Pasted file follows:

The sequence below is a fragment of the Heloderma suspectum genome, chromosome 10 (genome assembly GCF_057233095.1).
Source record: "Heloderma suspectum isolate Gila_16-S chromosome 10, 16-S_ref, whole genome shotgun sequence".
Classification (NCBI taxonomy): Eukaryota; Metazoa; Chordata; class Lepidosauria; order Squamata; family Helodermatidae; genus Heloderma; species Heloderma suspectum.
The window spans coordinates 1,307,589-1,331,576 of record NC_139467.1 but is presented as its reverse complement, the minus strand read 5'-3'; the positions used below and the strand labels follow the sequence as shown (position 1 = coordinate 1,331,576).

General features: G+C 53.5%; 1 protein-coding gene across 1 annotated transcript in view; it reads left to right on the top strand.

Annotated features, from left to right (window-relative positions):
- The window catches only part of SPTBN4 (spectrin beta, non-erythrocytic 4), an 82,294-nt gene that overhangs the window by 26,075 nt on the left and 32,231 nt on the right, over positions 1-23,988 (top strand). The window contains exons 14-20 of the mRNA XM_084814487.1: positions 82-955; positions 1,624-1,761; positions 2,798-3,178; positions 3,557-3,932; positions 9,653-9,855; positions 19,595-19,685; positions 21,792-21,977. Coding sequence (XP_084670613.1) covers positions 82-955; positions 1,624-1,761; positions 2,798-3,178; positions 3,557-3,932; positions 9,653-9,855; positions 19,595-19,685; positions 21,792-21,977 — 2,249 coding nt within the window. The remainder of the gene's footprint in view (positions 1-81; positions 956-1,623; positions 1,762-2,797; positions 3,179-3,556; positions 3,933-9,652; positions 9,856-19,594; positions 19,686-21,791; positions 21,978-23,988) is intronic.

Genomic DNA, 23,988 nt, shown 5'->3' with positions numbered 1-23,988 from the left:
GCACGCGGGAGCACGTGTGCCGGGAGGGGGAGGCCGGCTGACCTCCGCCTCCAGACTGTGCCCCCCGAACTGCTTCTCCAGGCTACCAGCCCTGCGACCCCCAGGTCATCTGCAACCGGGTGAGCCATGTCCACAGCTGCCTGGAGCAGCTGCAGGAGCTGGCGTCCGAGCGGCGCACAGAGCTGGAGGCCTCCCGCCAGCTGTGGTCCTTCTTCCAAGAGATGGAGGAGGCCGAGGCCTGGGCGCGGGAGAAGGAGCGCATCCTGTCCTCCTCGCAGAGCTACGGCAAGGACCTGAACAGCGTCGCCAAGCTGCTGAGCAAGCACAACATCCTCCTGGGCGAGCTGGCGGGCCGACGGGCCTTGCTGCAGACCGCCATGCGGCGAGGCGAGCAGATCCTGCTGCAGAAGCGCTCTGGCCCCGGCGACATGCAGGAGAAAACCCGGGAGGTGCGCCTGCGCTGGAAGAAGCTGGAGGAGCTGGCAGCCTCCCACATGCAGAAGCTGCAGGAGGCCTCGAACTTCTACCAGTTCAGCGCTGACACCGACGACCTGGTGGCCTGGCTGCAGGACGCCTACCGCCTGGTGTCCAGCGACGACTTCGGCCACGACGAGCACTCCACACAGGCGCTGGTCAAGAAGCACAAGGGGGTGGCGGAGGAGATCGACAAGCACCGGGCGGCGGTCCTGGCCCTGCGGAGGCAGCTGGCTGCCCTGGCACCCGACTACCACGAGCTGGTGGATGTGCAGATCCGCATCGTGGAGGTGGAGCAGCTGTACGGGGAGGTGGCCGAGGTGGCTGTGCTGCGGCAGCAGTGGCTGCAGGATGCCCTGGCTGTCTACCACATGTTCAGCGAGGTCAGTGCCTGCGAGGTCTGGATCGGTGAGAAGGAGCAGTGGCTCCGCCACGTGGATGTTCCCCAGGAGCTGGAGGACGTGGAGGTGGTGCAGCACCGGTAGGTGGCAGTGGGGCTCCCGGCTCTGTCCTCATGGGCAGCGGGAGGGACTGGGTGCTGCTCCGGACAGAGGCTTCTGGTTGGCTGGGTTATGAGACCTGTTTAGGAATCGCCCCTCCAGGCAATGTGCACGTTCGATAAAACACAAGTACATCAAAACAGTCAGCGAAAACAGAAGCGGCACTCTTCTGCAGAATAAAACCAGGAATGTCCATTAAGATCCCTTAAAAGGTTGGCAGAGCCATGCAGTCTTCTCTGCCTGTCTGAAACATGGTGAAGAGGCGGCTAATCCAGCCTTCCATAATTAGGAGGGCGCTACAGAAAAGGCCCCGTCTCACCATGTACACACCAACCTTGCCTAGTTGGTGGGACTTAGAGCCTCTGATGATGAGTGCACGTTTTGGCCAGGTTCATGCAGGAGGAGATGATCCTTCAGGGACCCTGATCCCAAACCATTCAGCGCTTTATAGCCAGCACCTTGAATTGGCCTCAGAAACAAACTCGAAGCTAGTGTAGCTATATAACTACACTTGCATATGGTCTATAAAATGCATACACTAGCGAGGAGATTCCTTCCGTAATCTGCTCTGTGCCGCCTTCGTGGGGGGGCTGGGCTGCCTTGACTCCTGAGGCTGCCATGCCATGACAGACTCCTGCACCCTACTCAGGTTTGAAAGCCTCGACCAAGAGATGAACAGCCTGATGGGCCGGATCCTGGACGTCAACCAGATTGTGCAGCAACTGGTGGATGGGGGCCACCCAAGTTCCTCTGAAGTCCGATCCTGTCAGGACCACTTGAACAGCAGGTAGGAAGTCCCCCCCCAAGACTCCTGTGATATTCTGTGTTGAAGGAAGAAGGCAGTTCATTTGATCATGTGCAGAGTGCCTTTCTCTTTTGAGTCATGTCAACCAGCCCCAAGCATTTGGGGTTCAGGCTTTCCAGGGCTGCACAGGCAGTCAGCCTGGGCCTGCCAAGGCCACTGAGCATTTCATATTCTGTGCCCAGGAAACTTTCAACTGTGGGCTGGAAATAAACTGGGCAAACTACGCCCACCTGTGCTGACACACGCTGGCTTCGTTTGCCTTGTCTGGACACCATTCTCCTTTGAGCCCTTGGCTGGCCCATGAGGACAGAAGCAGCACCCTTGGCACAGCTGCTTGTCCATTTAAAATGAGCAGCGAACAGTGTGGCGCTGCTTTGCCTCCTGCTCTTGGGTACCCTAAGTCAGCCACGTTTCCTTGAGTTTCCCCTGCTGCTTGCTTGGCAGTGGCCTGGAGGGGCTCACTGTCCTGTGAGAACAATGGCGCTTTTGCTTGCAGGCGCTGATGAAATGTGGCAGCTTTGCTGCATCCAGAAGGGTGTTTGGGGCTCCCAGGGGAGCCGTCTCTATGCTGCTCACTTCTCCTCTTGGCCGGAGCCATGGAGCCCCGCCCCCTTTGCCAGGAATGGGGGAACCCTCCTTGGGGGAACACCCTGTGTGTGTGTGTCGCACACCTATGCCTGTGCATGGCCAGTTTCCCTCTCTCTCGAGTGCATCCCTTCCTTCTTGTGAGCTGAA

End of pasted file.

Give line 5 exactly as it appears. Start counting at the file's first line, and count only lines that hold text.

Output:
General features: G+C 53.5%; 1 protein-coding gene across 1 annotated transcript in view; it reads left to right on the top strand.